Paolini chose to have Eragon mature throughout the book because "for one thing, it's one of the archetypal fantasy elements". He thought Eragon's growth and maturation throughout the book "sort of mirrored my own growing abilities as a writer and as a person, too. So it was a very personal choice for that book."[7] Eragon's dragon, Saphira, was imagined as "the perfect friend" by Paolini.[1] He decided to go in a more "human direction" with her because she is raised away from her own species, in "close mental contact" with a human. "I considered making the dragon more dragon-like, if you will, in its own society, but I haven't had a chance to explore that. I went with a more human element with Saphira while still trying to get a bit of the magic, the alien, of her race."[7] Paolini made Saphira the "best friend anyone could have: loyal, funny, brave, intelligent, and noble. She transcended that, however, and became her own person, fiercely independent and proud."[2] Saphira's blue tinted vision was in turn inspired by Paolini's own color-blindness.[8]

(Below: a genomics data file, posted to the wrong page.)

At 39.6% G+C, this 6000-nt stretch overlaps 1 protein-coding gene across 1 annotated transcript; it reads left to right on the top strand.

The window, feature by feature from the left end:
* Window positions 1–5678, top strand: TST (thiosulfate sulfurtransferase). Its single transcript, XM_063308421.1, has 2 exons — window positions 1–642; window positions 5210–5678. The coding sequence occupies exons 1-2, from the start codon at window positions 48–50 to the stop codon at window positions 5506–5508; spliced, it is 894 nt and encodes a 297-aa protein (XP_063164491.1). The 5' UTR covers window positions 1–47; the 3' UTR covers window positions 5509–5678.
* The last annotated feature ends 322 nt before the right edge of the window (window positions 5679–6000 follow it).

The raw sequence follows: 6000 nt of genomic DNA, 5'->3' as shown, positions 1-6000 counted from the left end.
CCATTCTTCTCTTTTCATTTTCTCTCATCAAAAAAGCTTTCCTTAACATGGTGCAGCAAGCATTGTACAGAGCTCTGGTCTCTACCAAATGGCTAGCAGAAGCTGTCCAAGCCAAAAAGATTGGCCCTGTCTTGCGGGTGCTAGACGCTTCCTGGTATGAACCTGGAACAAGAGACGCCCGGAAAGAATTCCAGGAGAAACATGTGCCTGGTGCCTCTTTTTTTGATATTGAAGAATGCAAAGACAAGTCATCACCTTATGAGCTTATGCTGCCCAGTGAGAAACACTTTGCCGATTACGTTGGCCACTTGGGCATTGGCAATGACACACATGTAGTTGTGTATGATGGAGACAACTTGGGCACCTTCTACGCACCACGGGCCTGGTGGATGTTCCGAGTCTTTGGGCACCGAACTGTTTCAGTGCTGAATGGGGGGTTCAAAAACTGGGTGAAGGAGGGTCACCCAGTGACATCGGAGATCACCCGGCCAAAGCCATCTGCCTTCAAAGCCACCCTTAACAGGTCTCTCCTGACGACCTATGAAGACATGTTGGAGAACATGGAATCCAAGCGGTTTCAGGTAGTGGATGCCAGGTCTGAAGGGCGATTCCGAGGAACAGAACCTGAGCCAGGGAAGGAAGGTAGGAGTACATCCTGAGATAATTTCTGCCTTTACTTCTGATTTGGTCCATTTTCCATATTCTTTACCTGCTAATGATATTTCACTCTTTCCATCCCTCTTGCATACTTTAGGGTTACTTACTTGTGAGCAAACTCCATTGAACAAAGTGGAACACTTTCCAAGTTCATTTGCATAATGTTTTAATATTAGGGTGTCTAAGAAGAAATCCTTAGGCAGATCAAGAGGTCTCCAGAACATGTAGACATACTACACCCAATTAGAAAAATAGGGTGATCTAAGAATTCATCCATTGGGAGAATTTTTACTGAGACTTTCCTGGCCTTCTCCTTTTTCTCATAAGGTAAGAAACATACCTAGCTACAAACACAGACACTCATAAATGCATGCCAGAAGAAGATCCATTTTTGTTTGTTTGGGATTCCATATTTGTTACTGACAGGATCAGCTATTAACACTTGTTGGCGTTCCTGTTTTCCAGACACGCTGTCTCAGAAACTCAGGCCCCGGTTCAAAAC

Plot summary[edit]

The book starts off with a prologue describing an encounter in a forest between a Shade (a sorcerer possessed by evil spirits) and three elves, two male and one female. The Shade, named Durza, with the help of twelve sentient horned humanoids called Urgals, kill the two male elves and capture the female elf, Arya. Before she is captured, Arya magically transports a blue stone she was carrying, which is later revealed to be a dragon egg, to a mountain range considered dangerous and cursed called the Spine.